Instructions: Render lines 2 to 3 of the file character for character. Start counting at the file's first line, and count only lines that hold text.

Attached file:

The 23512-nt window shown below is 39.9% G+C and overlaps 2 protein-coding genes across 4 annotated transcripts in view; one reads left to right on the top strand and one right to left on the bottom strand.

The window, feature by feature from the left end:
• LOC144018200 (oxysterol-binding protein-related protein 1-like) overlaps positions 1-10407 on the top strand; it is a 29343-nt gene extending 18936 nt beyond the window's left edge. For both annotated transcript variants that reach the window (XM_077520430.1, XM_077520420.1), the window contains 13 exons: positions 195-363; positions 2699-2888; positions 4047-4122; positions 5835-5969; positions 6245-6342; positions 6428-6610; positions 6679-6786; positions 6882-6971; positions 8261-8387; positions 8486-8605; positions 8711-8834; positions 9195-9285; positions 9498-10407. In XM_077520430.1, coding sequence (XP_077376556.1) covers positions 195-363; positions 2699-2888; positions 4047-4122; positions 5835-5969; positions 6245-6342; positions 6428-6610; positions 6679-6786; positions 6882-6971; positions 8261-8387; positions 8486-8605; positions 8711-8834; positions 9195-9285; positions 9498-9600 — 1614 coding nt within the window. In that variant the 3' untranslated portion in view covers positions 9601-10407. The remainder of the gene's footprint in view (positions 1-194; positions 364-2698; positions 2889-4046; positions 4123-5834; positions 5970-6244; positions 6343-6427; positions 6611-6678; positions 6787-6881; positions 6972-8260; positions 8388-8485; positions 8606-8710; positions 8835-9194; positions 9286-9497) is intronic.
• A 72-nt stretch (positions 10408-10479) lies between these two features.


The window, feature by feature from the left end:
• LOC144018200 (oxysterol-binding protein-related protein 1-like) overlaps positions 1-10407 on the top strand; it is a 29343-nt gene extending 18936 nt beyond the window's left edge. For both annotated transcript variants that reach the window (XM_077520430.1, XM_077520420.1), the window contains 13 exons: positions 195-363; positions 2699-2888; positions 4047-4122; positions 5835-5969; positions 6245-6342; positions 6428-6610; positions 6679-6786; positions 6882-6971; positions 8261-8387; positions 8486-8605; positions 8711-8834; positions 9195-9285; positions 9498-10407. In XM_077520430.1, coding sequence (XP_077376556.1) covers positions 195-363; positions 2699-2888; positions 4047-4122; positions 5835-5969; positions 6245-6342; positions 6428-6610; positions 6679-6786; positions 6882-6971; positions 8261-8387; positions 8486-8605; positions 8711-8834; positions 9195-9285; positions 9498-9600 — 1614 coding nt within the window. In that variant the 3' untranslated portion in view covers positions 9601-10407. The remainder of the gene's footprint in view (positions 1-194; positions 364-2698; positions 2889-4046; positions 4123-5834; positions 5970-6244; positions 6343-6427; positions 6611-6678; positions 6787-6881; positions 6972-8260; positions 8388-8485; positions 8606-8710; positions 8835-9194; positions 9286-9497) is intronic.